I was pretty inebriated when I watched the end of Pathology (2008) last night. I had not been for the first two-thirds of the film, which I had quite enjoyed, but around the time that Alyssa Milano was moving in with the main character, I was fighting to hold on to coherency. It may not all have been my fault, it seemed to get a bit rushed and drift even further away from believability, but even so, when the film reached the final scene, and the credits began to roll, I was distressed and confused. Did that ending really just happen? It was so sudden and wildly sadistic. Yet, it was also kind of immature. I wasn’t sure if it was just the booze causing me to become hazy and susceptible, but I found myself extremely disturbed. The slick, graphic horror film had done its job, the story had clearly gotten under my skin. I determined the blame was owed to the writer-producers, Mark Neveldine and Brian Taylor.
When it comes to directors I like my Oliver Stone like I like my women – bat shit crazy. I want images to fly off the screen that have little to do with the story at hand but everything to do with the emotion you should be feelings. Why is there suddenly an animated sequence in Natural Born Killers? Who knows? But it helps covey the feeling of madness that takes hold of that satire on media. Somehow the weird choices he makes work. The quick cuts and black and white footage of JFK are obviously the reason it works. It keeps the story moving. Doesn’t let the audience rest for a single minute. It’s why we are able to process so much complex information so clearly. We are wide eyed. Our senses working overtime. It’s why JFK is one of the greatest films ever made. The technique again was used to perfection in Nixon. These became the trademarks of an Oliver Stone production and I loved them.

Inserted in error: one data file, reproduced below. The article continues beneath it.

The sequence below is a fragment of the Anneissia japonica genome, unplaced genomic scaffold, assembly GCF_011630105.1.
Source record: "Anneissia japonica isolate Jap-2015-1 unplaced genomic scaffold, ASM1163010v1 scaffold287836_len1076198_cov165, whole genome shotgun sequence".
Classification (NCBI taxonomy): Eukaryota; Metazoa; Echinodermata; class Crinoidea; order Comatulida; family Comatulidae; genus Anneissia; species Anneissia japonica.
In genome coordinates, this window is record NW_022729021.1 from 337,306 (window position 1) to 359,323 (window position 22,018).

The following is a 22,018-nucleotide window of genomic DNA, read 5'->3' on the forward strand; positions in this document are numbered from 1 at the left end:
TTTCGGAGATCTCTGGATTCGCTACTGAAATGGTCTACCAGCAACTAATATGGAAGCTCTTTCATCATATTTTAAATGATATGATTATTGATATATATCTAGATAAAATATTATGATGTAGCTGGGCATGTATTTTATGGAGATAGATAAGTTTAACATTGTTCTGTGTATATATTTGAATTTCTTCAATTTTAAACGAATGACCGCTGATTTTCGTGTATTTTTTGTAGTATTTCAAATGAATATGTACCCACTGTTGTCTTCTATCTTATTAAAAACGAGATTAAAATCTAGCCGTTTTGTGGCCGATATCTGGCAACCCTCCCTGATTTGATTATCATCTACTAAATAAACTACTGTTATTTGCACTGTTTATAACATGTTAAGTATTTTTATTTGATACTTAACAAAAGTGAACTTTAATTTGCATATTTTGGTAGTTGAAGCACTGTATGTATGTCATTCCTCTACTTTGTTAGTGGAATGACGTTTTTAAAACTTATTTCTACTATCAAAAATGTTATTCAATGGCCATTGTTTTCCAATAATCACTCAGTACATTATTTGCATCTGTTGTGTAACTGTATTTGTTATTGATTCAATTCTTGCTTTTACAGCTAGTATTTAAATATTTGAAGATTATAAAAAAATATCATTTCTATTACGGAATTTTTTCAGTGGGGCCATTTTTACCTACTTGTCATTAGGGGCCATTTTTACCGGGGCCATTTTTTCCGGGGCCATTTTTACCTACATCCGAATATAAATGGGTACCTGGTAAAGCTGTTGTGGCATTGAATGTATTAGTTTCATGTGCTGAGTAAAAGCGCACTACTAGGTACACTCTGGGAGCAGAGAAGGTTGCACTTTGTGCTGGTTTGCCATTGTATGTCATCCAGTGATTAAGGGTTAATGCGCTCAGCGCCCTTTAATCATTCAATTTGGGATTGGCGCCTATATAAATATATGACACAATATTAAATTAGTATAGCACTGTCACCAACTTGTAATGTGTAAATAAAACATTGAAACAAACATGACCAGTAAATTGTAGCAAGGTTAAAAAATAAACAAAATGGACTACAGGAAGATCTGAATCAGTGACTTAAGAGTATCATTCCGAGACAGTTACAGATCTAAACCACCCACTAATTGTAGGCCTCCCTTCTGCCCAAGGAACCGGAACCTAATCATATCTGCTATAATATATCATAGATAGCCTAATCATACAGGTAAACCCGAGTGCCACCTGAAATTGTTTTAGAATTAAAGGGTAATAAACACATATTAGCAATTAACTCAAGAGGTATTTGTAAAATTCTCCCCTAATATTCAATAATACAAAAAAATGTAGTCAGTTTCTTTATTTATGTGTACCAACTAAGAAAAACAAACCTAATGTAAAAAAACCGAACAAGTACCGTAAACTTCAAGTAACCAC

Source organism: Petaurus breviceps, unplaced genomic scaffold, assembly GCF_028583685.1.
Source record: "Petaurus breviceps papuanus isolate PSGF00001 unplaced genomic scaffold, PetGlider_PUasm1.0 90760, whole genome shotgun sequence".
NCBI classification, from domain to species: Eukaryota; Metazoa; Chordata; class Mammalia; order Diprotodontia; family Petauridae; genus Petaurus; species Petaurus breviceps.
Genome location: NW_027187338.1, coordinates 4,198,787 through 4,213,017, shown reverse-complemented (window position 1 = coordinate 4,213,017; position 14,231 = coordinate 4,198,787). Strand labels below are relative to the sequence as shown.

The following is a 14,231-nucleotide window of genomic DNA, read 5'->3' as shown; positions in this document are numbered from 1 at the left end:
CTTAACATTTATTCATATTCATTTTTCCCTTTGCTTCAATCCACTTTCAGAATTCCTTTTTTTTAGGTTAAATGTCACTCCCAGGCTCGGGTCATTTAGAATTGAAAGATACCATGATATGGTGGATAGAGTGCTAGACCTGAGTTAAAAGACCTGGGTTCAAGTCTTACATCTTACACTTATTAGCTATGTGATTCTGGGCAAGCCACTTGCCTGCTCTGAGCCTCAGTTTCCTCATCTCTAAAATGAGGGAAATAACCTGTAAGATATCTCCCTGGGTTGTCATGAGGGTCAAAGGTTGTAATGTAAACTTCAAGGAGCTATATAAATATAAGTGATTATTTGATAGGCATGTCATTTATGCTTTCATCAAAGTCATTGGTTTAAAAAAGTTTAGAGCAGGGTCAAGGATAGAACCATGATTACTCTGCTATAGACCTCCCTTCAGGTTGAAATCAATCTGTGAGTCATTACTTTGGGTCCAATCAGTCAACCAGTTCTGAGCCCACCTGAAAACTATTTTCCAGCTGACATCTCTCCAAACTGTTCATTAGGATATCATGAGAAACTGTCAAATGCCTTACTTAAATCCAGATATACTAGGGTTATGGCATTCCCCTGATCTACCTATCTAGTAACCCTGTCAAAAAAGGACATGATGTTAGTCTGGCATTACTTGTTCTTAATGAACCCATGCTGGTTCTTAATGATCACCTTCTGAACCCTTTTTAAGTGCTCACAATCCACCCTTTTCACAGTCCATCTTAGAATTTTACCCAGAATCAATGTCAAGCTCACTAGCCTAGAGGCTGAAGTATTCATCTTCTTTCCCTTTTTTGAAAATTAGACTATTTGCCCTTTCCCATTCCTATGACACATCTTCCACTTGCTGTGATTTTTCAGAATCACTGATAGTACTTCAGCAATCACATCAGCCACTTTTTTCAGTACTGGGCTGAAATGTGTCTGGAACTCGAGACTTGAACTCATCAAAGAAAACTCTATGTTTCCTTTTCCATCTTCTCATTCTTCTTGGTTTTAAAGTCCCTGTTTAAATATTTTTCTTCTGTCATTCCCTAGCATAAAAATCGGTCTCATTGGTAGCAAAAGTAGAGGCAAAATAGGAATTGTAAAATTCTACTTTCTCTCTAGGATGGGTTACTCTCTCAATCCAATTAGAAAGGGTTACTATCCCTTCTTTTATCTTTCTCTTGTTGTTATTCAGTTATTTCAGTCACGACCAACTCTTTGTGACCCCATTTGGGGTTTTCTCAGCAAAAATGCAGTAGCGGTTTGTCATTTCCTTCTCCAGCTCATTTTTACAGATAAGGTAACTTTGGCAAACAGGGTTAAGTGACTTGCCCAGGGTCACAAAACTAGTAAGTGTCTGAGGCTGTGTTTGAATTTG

Here are some figures for you: 40 films, 24 stage plays, and 2 multi-hour television miniseries – all in the span of 13 years. Who is this prolific monster? That would be German film director Rainer Werner Fassbinder, one of cinematic geniuses of the 1970s.
For a long time I thought Lena Dunham was my little secret. Sure, her feature Tiny Furniture (in which she wrote/directed/stars in) was getting critical buzz, but I was the only one in my circle of cinephile friends who had actually seen it. It played for a week at the Nuart Theater in Los Angeles and after seeing a trailer I knew immediately it was my kind of film. Young entitled New Yorkers. A woman lost in a post collegiate haze. People making obviously poor romantic decision. These things are my bread and butter. Hey, I love The Avengers as much as the next person, but I do long for the day super hero teams add a neurotic upper eastside Jewish girl like Dunham to their mix. Loki would be left powerless by her sarcasm. She would begin a hopeless one sided romance with Bruce Banner, or better yet, The Hulk. Two hundred million opening weekend? Try three hundred.